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The only issue here I see is that we're talking about a very specific kind of channel versus one that isn't. You mention a finance channel about getting out of debt. That is a very targeted channel. It has a goal in mind and all videos are going to be centered around this primary idea. Someone watches a YouTube channel on debt relief because there is a rather discrete need in mind that this channel will fulfill. I don't think LP channels work on that same level.
Sure they do, because it's actually how consumeristic human nature works, not just YouTube. You're just providing a different kind of value in Let's Plays than the finance channel. I agree with you that often the value is a perceived relationship with the creator. The same is true for vlogging.

So if the value is relationship, you need to have a DTR (Determine The Relationship) talk with yourself about your audience. Why care about a relationship with you? Why does a relationship with you matter? You have to be able to answer that question for your audience.
 

SomeGuyDude

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I like your passion man. Sub's numbers are overrated anyways. Would you rather be a channel that has 10000 subs but 100 views a video or a channel that has 100 subs but 10000 hits a video.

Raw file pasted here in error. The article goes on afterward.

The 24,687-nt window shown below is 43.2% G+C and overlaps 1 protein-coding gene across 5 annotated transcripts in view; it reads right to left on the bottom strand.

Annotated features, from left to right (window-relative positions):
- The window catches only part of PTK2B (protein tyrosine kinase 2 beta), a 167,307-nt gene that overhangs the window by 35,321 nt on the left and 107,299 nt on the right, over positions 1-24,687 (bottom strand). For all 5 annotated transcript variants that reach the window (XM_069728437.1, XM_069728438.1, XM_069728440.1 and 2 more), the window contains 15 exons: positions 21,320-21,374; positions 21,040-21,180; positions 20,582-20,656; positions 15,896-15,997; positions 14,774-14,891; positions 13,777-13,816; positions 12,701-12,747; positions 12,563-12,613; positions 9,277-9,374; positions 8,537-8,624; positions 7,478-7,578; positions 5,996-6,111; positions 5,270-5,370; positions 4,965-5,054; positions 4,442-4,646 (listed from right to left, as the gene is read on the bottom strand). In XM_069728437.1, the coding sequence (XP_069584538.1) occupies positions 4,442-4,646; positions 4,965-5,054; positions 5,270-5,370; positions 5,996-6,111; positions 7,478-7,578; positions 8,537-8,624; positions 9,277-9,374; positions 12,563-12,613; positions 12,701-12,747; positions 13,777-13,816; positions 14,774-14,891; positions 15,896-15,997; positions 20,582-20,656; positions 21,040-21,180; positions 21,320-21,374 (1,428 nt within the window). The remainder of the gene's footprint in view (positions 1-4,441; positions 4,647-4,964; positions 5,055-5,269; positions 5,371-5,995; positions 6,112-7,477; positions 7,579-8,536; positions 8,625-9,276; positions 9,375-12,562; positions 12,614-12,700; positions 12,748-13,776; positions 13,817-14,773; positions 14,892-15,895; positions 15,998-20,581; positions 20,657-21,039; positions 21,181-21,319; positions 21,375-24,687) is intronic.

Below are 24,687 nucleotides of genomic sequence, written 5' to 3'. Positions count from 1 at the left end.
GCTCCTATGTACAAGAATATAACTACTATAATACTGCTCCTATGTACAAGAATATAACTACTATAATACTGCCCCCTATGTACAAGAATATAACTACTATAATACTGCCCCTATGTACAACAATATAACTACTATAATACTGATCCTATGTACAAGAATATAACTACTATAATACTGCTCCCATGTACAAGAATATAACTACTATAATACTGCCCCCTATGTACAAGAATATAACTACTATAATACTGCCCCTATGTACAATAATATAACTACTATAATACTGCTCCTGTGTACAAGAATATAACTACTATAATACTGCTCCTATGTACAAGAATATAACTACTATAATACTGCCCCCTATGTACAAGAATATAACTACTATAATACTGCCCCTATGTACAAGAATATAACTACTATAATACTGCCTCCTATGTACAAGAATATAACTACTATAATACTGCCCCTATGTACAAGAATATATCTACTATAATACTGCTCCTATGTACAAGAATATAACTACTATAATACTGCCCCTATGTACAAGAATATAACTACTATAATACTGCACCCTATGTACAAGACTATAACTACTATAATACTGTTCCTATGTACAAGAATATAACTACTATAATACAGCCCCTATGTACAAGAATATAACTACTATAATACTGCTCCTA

Haha, no doubt. One thing that does amaze me about my channel is that I do have a small group of people who comment and view every time. It baffles me. Just BAFFLES me. Like you said, views and comments mean more than subs. One tends to follow the other, sure, although that's another peculiar thing about LP's. You'll never find an LP channel where views match subs. It's usually a pretty rough ratio (and in some cases it's BAAAAD). Even the giant guys work like that. Around ~30% seems to be normal.

Sure they do, because it's actually how consumeristic human nature works, not just YouTube. You're just providing a different kind of value in Let's Plays than the finance channel. I agree with you that often the value is a perceived relationship with the creator. The same is true for vlogging.